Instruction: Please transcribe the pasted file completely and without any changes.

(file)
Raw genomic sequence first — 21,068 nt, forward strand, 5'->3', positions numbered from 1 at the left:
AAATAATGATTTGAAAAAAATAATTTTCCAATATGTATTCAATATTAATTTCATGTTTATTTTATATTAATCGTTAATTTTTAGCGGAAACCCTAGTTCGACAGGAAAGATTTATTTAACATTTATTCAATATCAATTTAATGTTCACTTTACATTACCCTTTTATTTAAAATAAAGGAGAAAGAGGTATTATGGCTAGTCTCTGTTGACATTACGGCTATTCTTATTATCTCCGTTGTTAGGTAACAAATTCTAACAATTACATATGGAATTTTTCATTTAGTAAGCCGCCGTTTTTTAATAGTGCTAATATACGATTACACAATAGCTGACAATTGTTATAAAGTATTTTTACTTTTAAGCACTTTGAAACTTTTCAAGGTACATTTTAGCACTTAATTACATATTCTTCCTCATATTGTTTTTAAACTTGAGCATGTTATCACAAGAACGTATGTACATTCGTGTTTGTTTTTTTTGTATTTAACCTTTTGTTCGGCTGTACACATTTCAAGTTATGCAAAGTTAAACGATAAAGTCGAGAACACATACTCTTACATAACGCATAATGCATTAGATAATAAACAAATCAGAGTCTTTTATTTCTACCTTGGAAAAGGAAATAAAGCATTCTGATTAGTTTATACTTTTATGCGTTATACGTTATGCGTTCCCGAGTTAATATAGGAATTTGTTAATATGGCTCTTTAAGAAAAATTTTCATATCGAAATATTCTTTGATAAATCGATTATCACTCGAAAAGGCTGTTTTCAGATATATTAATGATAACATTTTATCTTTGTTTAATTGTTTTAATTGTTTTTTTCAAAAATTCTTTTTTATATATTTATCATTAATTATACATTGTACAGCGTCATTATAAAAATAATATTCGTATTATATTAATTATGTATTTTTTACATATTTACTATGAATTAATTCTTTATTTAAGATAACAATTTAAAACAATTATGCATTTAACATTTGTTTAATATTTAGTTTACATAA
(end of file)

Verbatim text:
Raw genomic sequence first — 21,068 nt, forward strand, 5'->3', positions numbered from 1 at the left:
AAATAATGATTTGAAAAAAATAATTTTCCAATATGTATTCAATATTAATTTCATGTTTATTTTATATTAATCGTTAATTTTTAGCGGAAACCCTAGTTCGACAGGAAAGATTTATTTAACATTTATTCAATATCAATTTAATGTTCACTTTACATTACCCTTTTATTTAAAATAAAGGAGAAAGAGGTATTATGGCTAGTCTCTGTTGACATTACGGCTATTCTTATTATCTCCGTTGTTAGGTAACAAATTCTAACAATTACATATGGAATTTTTCATTTAGTAAGCCGCCGTTTTTTAATAGTGCTAATATACGATTACACAATAGCTGACAATTGTTATAAAGTATTTTTACTTTTAAGCACTTTGAAACTTTTCAAGGTACATTTTAGCACTTAATTACATATTCTTCCTCATATTGTTTTTAAACTTGAGCATGTTATCACAAGAACGTATGTACATTCGTGTTTGTTTTTTTTGTATTTAACCTTTTGTTCGGCTGTACACATTTCAAGTTATGCAAAGTTAAACGATAAAGTCGAGAACACATACTCTTACATAACGCATAATGCATTAGATAATAAACAAATCAGAGTCTTTTATTTCTACCTTGGAAAAGGAAATAAAGCATTCTGATTAGTTTATACTTTTATGCGTTATACGTTATGCGTTCCCGAGTTAATATAGGAATTTGTTAATATGGCTCTTTAAGAAAAATTTTCATATCGAAATATTCTTTGATAAATCGATTATCACTCGAAAAGGCTGTTTTCAGATATATTAATGATAACATTTTATCTTTGTTTAATTGTTTTAATTGTTTTTTTCAAAAATTCTTTTTTATATATTTATCATTAATTATACATTGTACAGCGTCATTATAAAAATAATATTCGTATTATATTAATTATGTATTTTTTACATATTTACTATGAATTAATTCTTTATTTAAGATAACAATTTAAAACAATTATGCATTTAACATTTGTTTAATATTTAGTTTACATAA